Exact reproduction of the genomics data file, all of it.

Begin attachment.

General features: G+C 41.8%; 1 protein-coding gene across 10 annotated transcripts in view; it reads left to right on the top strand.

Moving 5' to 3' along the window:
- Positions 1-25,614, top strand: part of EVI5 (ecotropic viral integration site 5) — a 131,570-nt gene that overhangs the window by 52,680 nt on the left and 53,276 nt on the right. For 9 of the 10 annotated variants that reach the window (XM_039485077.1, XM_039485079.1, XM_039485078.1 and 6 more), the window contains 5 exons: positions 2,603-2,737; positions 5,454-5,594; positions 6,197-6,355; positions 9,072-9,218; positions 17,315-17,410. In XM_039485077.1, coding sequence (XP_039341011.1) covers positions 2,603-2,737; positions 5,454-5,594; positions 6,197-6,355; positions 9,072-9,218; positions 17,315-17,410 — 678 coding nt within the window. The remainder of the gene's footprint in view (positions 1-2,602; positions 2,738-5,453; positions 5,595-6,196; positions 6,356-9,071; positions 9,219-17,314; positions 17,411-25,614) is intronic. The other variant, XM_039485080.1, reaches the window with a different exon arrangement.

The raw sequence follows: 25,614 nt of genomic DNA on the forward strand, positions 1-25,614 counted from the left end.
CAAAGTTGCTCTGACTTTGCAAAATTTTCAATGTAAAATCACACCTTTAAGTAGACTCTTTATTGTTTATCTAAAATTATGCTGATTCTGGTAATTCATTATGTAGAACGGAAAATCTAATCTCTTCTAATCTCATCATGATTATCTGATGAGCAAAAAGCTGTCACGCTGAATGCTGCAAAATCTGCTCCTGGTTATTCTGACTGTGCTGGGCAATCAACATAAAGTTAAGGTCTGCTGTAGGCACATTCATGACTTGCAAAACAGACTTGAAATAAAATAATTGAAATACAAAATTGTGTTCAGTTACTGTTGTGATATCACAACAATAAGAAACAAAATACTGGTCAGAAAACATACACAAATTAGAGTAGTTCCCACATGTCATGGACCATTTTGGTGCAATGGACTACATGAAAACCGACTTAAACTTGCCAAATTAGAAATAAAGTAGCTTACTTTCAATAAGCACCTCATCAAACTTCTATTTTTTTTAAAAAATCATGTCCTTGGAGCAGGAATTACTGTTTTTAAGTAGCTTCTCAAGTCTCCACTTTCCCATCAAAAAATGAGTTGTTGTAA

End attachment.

General features: G+C 41.8%; 1 protein-coding gene across 10 annotated transcripts in view; it reads left to right on the top strand.

Moving 5' to 3' along the window:
- Positions 1-25,614, top strand: part of EVI5 (ecotropic viral integration site 5) — a 131,570-nt gene that overhangs the window by 52,680 nt on the left and 53,276 nt on the right. For 9 of the 10 annotated variants that reach the window (XM_039485077.1, XM_039485079.1, XM_039485078.1 and 6 more), the window contains 5 exons: positions 2,603-2,737; positions 5,454-5,594; positions 6,197-6,355; positions 9,072-9,218; positions 17,315-17,410. In XM_039485077.1, coding sequence (XP_039341011.1) covers positions 2,603-2,737; positions 5,454-5,594; positions 6,197-6,355; positions 9,072-9,218; positions 17,315-17,410 — 678 coding nt within the window. The remainder of the gene's footprint in view (positions 1-2,602; positions 2,738-5,453; positions 5,595-6,196; positions 6,356-9,071; positions 9,219-17,314; positions 17,411-25,614) is intronic. The other variant, XM_039485080.1, reaches the window with a different exon arrangement.

The raw sequence follows: 25,614 nt of genomic DNA on the forward strand, positions 1-25,614 counted from the left end.
CAAAGTTGCTCTGACTTTGCAAAATTTTCAATGTAAAATCACACCTTTAAGTAGACTCTTTATTGTTTATCTAAAATTATGCTGATTCTGGTAATTCATTATGTAGAACGGAAAATCTAATCTCTTCTAATCTCATCATGATTATCTGATGAGCAAAAAGCTGTCACGCTGAATGCTGCAAAATCTGCTCCTGGTTATTCTGACTGTGCTGGGCAATCAACATAAAGTTAAGGTCTGCTGTAGGCACATTCATGACTTGCAAAACAGACTTGAAATAAAATAATTGAAATACAAAATTGTGTTCAGTTACTGTTGTGATATCACAACAATAAGAAACAAAATACTGGTCAGAAAACATACACAAATTAGAGTAGTTCCCACATGTCATGGACCATTTTGGTGCAATGGACTACATGAAAACCGACTTAAACTTGCCAAATTAGAAATAAAGTAGCTTACTTTCAATAAGCACCTCATCAAACTTCTATTTTTTTTAAAAAATCATGTCCTTGGAGCAGGAATTACTGTTTTTAAGTAGCTTCTCAAGTCTCCACTTTCCCATCAAAAAATGAGTTGTTGTAA